The cork also has a quality of friction that the standard wooden building block just does not have, so structures that literally cling to one another are possible.

Incredible construction characteristic

The KORXX cork building blocks also come in a variety of child-safe, non-toxic colours, just like their timber counterparts, but we quite like the natural finish. We do like Weetabix though.

KORXX Rainbow

A lovely little project that is up for backing now – check our the KORXX Kickstarter page here.

(images via the KORXX Kickstarter)

The Buster LED Bulb shines bright at Salone del Mobile…

It goes rather without saying that we are huge advocates of the LED bulb in our interior schemes, but until very recently there has been rather a lack of good looking LED bulbs on the market. This can be a problem, especially with the bare bulb trend that is continuing in many designs, from retail and bar design to industrial styled residential spaces. So, we were delighted when we heard about the rather lovely Buster LED bulb by London based design studio Buster + Punch. And when we were in Milan for the Salone del Mobile, we went and said hello…

Buster and Punch chandelier

Heralded as the ‘world’s first designer LED bulb’ the Buster bulb comes in three different colour varieties – crystal, gold and smoked – and looks stunning.

BUSTER BULB_HERO

‘With the design, we wanted to achieve two things. The first was, quite simply, to make LED sexy. The second was to create a more useful light bulb that would give off both an ambient warm glow and a focused spot light – something never achieved by a single light bulb before.’

And this is exactly what the Buster LED bulb does – it looks amazing and works wonderfully, with the clear resin central tube transferring and diffusing the light through the very classic teardrop shaped bulb. It is also a direct replacement for the standard incandescent bulbs, is dimmable and consumes 1/20th of the power of the traditional bulb. Plus, each bulb is a very reasonable £40 or so each.

BUSTER + PUNCH _ DETAILS

‘Buster + Punch are a small independant company that make things, so when we decided to take on the challenge to build the world’s first designer LED bulb people thought we were mad! – Clearly there was a 99% chance that one of the bigger guys would beat us to it.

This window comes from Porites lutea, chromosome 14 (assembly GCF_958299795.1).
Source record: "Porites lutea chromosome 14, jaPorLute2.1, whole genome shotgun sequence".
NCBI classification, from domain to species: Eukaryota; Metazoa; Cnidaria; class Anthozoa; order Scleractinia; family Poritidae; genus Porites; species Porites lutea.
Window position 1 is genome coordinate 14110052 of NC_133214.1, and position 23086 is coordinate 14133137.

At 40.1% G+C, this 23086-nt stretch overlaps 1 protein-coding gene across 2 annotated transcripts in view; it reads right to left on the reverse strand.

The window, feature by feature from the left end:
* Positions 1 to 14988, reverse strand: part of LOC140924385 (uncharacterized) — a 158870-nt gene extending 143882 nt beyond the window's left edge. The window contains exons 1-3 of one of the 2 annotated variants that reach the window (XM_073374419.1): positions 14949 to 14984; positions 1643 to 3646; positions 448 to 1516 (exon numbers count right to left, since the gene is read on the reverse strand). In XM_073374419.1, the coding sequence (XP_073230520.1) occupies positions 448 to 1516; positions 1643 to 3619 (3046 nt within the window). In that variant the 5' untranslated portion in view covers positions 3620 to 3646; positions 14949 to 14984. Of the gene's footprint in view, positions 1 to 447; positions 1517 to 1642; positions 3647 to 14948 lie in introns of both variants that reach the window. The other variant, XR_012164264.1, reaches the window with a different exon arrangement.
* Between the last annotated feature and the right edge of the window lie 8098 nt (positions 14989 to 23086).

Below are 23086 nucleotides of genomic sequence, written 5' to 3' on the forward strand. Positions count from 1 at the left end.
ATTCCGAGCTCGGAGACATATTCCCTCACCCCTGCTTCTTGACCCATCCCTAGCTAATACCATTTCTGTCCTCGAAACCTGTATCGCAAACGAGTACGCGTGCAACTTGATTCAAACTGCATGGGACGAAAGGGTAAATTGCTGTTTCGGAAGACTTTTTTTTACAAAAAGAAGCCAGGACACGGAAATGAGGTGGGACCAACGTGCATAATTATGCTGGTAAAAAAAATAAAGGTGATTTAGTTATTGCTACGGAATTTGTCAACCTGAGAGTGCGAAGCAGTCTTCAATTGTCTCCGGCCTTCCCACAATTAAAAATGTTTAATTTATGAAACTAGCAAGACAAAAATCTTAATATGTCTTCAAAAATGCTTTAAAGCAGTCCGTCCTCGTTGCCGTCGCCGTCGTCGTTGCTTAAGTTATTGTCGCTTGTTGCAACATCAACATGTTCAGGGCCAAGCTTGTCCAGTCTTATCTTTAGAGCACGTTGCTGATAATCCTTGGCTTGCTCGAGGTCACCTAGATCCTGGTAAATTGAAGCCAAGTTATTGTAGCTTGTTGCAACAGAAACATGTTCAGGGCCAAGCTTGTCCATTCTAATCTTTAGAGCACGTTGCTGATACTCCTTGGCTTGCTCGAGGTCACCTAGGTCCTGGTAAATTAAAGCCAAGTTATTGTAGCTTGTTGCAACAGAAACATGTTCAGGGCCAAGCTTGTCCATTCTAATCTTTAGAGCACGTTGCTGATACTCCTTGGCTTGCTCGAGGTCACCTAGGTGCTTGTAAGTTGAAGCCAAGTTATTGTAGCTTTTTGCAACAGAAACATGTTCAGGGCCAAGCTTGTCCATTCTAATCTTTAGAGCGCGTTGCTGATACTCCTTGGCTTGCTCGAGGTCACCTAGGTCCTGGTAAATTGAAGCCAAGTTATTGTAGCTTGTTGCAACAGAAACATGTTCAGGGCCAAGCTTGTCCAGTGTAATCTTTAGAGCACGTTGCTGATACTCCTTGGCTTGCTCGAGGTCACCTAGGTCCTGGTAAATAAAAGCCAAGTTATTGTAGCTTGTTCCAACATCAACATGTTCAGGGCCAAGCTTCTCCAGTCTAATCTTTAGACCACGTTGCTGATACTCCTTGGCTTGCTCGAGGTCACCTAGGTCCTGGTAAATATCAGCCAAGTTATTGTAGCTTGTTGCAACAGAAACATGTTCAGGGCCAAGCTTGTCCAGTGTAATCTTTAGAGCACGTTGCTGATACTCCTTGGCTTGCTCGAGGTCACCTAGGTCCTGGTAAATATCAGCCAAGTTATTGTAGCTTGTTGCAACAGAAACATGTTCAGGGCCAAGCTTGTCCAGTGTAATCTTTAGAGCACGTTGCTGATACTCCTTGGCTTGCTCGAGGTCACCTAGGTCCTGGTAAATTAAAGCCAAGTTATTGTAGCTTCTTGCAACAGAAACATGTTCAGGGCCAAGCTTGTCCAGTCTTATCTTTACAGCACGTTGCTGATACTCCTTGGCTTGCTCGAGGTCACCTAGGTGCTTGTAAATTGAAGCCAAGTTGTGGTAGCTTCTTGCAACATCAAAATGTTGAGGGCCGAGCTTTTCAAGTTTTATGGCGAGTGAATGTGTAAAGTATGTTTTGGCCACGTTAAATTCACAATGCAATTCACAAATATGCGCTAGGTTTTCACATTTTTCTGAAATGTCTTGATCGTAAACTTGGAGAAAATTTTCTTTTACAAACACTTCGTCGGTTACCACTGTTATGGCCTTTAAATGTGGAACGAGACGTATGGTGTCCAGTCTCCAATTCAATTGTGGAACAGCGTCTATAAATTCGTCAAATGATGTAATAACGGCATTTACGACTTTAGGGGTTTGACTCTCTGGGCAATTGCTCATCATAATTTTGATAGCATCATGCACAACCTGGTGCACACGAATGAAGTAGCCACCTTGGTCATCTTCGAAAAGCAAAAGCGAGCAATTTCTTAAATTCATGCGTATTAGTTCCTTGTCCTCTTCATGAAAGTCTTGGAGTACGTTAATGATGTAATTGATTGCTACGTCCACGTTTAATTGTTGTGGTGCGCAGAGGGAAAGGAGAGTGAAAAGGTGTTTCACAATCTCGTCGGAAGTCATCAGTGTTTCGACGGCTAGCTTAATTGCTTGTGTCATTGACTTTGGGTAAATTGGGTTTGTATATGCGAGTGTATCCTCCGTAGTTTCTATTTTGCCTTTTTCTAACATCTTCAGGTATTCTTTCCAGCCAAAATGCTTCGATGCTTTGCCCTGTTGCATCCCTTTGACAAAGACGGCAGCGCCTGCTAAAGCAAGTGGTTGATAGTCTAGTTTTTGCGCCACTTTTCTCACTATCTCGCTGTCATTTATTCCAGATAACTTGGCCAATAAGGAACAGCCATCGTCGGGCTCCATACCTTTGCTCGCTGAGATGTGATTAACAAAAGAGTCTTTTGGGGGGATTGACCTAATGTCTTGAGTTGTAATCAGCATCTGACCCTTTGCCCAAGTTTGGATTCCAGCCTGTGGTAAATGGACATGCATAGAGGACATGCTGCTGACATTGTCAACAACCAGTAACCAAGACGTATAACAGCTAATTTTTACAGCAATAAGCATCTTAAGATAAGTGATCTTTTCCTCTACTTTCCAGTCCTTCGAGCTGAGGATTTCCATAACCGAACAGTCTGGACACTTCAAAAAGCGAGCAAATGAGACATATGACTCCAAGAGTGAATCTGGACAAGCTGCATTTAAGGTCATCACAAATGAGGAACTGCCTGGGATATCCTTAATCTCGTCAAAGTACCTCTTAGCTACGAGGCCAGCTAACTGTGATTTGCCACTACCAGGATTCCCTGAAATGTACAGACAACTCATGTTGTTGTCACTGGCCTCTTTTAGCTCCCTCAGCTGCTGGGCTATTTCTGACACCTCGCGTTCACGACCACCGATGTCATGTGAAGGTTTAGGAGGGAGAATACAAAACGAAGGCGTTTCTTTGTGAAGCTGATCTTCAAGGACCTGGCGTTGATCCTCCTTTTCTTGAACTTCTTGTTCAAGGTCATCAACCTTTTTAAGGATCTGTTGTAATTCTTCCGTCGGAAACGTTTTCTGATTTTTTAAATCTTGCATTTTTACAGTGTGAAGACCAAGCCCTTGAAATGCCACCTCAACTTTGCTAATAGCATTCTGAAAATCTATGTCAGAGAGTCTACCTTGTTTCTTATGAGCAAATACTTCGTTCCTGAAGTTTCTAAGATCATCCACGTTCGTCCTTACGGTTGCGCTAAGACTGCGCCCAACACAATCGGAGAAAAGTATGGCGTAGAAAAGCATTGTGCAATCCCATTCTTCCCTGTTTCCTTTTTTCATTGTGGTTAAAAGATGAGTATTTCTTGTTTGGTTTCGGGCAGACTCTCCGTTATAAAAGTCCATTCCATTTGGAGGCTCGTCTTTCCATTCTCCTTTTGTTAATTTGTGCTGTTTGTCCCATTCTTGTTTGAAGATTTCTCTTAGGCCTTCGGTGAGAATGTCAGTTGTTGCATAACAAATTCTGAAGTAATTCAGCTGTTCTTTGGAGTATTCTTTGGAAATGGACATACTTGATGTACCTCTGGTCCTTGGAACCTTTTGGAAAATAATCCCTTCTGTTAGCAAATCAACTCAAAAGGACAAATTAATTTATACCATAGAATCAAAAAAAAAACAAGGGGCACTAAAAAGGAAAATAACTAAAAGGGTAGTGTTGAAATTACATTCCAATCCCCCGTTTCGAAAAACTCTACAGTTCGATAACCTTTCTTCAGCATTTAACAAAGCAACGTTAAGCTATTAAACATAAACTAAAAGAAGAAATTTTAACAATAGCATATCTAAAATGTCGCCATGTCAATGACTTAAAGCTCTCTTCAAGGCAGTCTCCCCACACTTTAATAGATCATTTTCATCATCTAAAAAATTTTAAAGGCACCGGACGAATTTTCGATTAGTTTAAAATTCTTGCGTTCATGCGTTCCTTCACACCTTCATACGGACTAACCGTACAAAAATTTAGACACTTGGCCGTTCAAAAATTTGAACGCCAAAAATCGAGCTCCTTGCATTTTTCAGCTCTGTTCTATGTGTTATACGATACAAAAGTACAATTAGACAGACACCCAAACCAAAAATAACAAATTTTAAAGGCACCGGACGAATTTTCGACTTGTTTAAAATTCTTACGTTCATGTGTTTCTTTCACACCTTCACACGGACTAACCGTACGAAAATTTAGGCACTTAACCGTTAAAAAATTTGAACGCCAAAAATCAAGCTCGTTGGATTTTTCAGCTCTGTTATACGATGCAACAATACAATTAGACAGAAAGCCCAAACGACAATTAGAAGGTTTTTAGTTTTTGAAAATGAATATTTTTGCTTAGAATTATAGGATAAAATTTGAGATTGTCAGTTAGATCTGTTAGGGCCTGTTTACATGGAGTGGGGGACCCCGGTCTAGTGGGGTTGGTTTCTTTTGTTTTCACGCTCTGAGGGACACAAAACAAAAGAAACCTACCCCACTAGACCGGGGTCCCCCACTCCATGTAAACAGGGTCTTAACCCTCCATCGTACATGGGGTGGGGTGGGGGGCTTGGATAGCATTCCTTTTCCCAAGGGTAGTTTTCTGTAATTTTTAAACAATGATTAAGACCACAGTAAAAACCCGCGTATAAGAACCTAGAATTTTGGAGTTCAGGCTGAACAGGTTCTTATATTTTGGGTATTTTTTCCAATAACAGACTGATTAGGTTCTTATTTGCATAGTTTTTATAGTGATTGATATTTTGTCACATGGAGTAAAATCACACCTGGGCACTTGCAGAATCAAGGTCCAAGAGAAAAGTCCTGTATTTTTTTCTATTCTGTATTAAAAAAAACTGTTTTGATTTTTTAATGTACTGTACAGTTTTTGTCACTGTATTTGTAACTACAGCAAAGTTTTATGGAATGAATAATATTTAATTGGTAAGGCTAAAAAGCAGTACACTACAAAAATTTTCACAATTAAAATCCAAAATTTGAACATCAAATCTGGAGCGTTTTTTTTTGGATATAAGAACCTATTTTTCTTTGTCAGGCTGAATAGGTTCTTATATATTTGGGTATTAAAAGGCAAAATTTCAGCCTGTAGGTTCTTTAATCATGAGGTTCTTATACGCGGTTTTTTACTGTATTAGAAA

As I sit here today writing this, we all feel a massive sense of pride, not just becuase we managed to build what we think is a great looking piece of design, but because this simple light bulb might just help the everyman save a little bit of money and help the environment at the same time. It could only be a small shift, but hopefully we can finally get people looking at eco-efficient design in a different light’ says Massimo Buster Minale – Founder & Co-Designer.

Buster LED bulb

And this is key – ‘eco’ or ‘green’ or ‘energy efficient’ design does not need to mean that is does not look great. They are not mutually exclusive terms. They can co-exist – and the more designers that realise this the better.

Well done Buster + Punch.

(photos by claire potter and images courtesy of Buster + Punch)

Easter gift idea – a membership to the Heritage Seed Library…

Before anyone says anything – we are huge fans of chocolate, especially the organic loveliness from Montezumas in Brighton, but we had a thought about what else we would love to give people as a gift this Easter break. With the front of the studio literally springing up before our eyes, the soil warming nicely and the seed packages mounting up, we will be giving the gift of heritage growing – with memberships to the Heritage Seed Library from Garden Organic.

We are very proud to be members, with our annual subs of £18 going towards conserving vegetable types which are not commercially available any more. Some are UK varieties, some from further afield, but the HSL ensures that these varieties are not being lost forever… Plus, as part of our membership – as well as the warm fuzzy feeling of doing something good, we also get to pick six different varieties from the library each December to grow ourselves.